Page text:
I have been a volunteer at The Marine Mammal Center for almost three years and have seen how the ups and downs of climate patterns affect the lives of marine mammals. I missed the big influx of fur seals that happened in 2009, but the climatic forces that caused it then may be coming back around again. We were at the beginning of a very busy season for harbor seals when I started in early 2010. By August, all of our harbor seal patients had been released and I went on to work with sea lions. We had a few fur seals that year, both northern and Guadalupe, but never more than one or two at a time. The following spring saw the arrival of elephant seal pups, affectionately known to us as "ellies."
The most fulfilling experience that a volunteer at The Marine Mammal Center can have is to attend a release, when a rehabilitated animal gets to go back to its ocean home. After a seal or sea lion is deemed fit to go back to the wild, the animal is taken in a carrier to a beach and let go. It is gratifying for the volunteers to see the animal go back to where it belongs, after feeding and caring for it over a period of several weeks. The animals love it too, and often seem to be running joyously back into the ocean. Many releases take place at Chimney Rock, near Point Reyes, while others may be further afield such as the Fitzgerald Marine Reserve near Moss Beach. Occasionally sea lions are released at Rodeo Beach, just down the hill from the Center.
Now The Marine Mammal Center has mostly sea lion patients, which can arrive at any time of year. The number of fur seal patients is up to seven and a few more have been coming in each week since late October. So far, all of them are northern fur seals. Fur seal patient number seven for this season is named Sparkle, and she is a tiny little nine-pound pup. She was found at Drakes Beach in the Point Reyes National Seashore, dazed, malnourished, and disoriented. I had the opportunity to meet Richard James, the man who found her and called The Marine Mammal Center to rescue her. Richard, AKA "The Coastodian," has an excellent blog in which he tells the whole story of Sparkle's rescue, along with several photographs and a YouTube video. He was kind enough to allow me to use one of his photos, which shows Sparkle sitting nobly in the sands of Drakes Beach. Sparkle had to be fed with a tube when she first arrived at the Center, because she was so young when she was rescued, she had not yet learned how to eat fish. Now, less than two weeks later, she is happily eating fish and displaying a healthy feistiness.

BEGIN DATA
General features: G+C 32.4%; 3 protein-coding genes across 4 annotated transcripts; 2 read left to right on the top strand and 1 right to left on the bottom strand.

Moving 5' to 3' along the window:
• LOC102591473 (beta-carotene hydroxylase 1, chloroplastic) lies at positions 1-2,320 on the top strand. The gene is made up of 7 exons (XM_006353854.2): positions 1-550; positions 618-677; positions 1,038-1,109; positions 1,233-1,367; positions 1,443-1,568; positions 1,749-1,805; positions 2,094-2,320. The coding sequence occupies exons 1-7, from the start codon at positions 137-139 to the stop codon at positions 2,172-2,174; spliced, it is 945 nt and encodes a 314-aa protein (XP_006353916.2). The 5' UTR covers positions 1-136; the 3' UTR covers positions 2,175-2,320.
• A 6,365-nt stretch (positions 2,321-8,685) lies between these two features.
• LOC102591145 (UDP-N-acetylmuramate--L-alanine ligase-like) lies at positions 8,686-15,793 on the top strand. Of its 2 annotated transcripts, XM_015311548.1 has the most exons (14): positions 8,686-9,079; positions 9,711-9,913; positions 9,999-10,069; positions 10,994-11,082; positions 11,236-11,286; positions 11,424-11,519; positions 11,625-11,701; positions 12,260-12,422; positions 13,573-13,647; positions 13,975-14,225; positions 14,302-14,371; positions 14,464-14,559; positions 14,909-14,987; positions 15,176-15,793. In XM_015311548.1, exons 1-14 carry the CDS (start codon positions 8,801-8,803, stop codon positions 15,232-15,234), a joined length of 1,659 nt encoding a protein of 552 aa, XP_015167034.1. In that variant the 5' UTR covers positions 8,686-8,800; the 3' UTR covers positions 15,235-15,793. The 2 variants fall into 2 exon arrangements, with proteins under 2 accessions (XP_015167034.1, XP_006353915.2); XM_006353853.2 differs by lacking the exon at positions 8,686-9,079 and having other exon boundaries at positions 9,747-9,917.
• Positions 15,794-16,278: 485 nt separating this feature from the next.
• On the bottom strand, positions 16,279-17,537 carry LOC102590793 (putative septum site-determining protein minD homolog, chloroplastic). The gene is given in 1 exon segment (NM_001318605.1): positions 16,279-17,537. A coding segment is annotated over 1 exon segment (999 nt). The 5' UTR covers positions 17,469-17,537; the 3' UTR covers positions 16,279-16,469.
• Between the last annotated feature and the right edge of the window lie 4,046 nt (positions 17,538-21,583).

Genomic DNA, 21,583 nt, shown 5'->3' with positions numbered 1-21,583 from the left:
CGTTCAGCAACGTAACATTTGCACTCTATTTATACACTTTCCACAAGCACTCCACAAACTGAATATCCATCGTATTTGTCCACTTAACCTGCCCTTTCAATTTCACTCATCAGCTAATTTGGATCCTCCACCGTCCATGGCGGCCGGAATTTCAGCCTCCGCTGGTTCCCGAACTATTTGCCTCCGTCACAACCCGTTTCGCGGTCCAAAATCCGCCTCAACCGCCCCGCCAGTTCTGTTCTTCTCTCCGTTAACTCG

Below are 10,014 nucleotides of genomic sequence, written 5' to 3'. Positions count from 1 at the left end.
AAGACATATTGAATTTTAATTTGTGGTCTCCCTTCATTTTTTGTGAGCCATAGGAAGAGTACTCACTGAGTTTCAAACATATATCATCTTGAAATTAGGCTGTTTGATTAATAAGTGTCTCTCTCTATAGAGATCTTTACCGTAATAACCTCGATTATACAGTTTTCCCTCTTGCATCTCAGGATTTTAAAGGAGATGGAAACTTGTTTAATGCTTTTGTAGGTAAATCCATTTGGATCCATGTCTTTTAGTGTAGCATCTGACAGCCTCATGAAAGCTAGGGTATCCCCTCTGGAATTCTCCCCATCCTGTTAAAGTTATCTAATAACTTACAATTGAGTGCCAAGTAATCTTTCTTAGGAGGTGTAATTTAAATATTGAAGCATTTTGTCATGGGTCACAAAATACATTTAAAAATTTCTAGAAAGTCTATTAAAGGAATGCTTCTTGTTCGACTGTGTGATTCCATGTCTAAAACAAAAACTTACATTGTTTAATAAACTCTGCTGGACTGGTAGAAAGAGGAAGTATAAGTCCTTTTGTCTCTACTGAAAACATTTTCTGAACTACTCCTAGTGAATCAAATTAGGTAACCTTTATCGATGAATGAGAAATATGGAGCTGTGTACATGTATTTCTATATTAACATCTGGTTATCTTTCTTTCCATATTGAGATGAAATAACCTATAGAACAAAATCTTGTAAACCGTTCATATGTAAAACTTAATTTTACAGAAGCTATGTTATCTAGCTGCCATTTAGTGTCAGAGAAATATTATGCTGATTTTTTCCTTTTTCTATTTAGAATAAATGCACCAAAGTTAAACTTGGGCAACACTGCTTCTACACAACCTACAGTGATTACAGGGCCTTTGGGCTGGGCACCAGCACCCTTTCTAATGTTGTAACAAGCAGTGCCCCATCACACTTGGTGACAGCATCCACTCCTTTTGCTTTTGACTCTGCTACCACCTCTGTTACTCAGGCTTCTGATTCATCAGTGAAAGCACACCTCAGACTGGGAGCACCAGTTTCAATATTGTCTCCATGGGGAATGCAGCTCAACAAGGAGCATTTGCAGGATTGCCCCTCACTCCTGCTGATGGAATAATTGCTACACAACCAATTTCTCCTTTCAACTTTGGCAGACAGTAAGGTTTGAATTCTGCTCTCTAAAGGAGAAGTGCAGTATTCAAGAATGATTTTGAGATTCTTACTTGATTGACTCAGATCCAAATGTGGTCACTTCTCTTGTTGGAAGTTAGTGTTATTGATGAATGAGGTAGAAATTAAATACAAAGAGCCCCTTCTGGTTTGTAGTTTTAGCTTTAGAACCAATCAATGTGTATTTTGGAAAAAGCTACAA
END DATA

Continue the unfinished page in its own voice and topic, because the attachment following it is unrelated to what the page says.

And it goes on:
The Marine Mammal Center had an unusual fur seal patient last August, when a northern fur seal was rescued on a beach on the Hawaiian island of Oahu. This was the first sighting ever of a northern fur seal in Hawaii, as these seals are normally found further north in the Pacific Ocean, or the Bering Sea and Sea of Okhotsk. The female fur seal was suffering from malnutrition and suspected of carrying the morbillivirus, an infectious disease that could have posed a severe threat to the endangered Hawaiian monk seal. She was rescued by the Oahu Marine Mammal Rescue Network and brought to the Honolulu Zoo for temporary care, until she could be FedExed to Oakland and transported to The Marine Mammal Center. The fur seal was named Golden Missy, after Olympic swimmer Missy Franklin, who had just won four gold medals at the 2012 Summer Olympics in London.
After her arrival at The Marine Mammal Center, Golden Missy was given a thorough medical examination and a series of tests to see if she was carrying morbillivirus. She was quarantined away from the other patients, which were mostly sea lions at that time. After lab tests came back, she was found to be free of the morbillivirus, although she did have a high white blood cell count and a couple of small cookiecutter shark bites. After a three-week stay at The Marine Mammal Center, Golden Missy was released back to the ocean on August 23, at Chimney Rock in the Point Reyes National Seashore. She had a satellite tag attached to her, so her movements can be tracked as she readjusts to life in the wild.
The Marine Mammal Center is a partner with the National Park Service and the Golden Gate National Recreation Area, where the Center has its state-of-the-art facility on the site of an old Nike missile base. Its primary function is as a rescue hospital, but it also serves to educate the public about issues related to ocean health, sustainable practices, and threats posed to wildlife by human activity. New volunteers are always welcome and the next Introduction Meeting is on Saturday, February 9. The Marine Mammal Center is located at 2000 Bunker Road in the Marin Headlands, just up the hill from Rodeo Beach. It is open from 10:00 AM to 5:00 PM daily, except Thanksgiving, Christmas and New Year's Day. The Center has exhibits and two observation areas where the public can view the patients. Admission is free and docent-led tours are available for a small fee.